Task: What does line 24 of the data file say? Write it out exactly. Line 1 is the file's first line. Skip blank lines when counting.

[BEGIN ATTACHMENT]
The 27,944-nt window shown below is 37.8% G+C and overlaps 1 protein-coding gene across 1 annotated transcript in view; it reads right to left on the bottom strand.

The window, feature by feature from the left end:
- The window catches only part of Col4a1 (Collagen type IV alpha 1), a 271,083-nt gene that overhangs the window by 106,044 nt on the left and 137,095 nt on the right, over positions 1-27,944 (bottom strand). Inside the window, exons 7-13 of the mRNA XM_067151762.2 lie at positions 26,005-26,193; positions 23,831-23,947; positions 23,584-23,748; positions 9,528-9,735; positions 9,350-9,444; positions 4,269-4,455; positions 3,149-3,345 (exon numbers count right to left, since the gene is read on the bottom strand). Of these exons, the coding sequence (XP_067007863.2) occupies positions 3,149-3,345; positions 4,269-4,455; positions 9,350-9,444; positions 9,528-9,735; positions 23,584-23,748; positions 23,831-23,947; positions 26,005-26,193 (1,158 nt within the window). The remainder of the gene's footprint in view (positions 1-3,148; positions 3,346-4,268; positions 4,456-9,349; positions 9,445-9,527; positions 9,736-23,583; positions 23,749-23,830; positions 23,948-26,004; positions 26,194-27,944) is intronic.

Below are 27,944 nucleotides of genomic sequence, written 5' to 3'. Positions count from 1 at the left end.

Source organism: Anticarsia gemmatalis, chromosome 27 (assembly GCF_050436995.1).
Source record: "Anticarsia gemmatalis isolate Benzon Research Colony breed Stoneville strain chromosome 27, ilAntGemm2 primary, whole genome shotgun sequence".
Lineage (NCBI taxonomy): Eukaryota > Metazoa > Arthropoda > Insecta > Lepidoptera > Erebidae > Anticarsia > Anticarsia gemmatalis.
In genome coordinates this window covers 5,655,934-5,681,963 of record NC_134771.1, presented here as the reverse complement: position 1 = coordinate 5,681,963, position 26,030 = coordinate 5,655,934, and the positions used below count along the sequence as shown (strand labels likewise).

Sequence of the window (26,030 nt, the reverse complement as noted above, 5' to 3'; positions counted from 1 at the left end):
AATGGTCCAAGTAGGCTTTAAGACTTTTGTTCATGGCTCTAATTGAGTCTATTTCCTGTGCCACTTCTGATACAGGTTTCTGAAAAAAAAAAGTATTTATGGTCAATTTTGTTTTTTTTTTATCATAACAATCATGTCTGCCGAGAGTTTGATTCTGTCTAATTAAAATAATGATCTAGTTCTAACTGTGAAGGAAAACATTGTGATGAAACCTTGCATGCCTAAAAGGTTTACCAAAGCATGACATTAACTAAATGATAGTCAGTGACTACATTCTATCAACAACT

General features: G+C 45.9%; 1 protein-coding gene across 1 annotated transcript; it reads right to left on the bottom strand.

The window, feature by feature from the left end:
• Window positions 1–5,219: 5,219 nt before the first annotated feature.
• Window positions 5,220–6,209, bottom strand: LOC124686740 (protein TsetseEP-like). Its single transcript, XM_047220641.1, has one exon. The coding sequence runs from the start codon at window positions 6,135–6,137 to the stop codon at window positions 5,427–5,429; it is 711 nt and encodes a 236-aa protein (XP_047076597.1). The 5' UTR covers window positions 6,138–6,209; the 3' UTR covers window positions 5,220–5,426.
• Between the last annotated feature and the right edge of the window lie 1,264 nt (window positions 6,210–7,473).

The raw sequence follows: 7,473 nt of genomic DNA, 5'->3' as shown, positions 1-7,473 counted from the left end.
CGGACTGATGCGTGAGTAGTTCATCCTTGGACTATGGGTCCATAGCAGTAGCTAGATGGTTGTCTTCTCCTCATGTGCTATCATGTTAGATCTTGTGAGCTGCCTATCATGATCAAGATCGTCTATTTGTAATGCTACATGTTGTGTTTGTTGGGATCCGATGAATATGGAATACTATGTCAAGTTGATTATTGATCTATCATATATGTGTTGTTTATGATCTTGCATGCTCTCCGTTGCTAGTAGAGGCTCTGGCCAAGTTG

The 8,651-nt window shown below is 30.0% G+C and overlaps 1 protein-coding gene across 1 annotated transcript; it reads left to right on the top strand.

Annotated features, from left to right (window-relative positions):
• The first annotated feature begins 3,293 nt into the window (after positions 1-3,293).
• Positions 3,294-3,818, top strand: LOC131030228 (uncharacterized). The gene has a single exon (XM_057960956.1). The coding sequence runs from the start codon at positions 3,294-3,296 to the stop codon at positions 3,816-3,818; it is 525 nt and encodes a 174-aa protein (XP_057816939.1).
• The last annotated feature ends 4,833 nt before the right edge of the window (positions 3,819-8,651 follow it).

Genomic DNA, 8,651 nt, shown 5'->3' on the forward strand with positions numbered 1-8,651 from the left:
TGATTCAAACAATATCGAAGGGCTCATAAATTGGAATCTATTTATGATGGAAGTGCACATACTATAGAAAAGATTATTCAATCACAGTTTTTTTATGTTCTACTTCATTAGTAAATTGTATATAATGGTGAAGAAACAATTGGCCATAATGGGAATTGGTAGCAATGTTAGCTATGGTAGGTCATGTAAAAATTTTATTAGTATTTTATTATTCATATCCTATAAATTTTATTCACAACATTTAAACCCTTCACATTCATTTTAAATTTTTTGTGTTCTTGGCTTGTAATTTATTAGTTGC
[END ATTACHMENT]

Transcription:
TGATTCAAACAATATCGAAGGGCTCATAAATTGGAATCTATTTATGATGGAAGTGCACATACTATAGAAAAGATTATTCAATCACAGTTTTTTTATGTTCTACTTCATTAGTAAATTGTATATAATGGTGAAGAAACAATTGGCCATAATGGGAATTGGTAGCAATGTTAGCTATGGTAGGTCATGTAAAAATTTTATTAGTATTTTATTATTCATATCCTATAAATTTTATTCACAACATTTAAACCCTTCACATTCATTTTAAATTTTTTGTGTTCTTGGCTTGTAATTTATTAGTTGC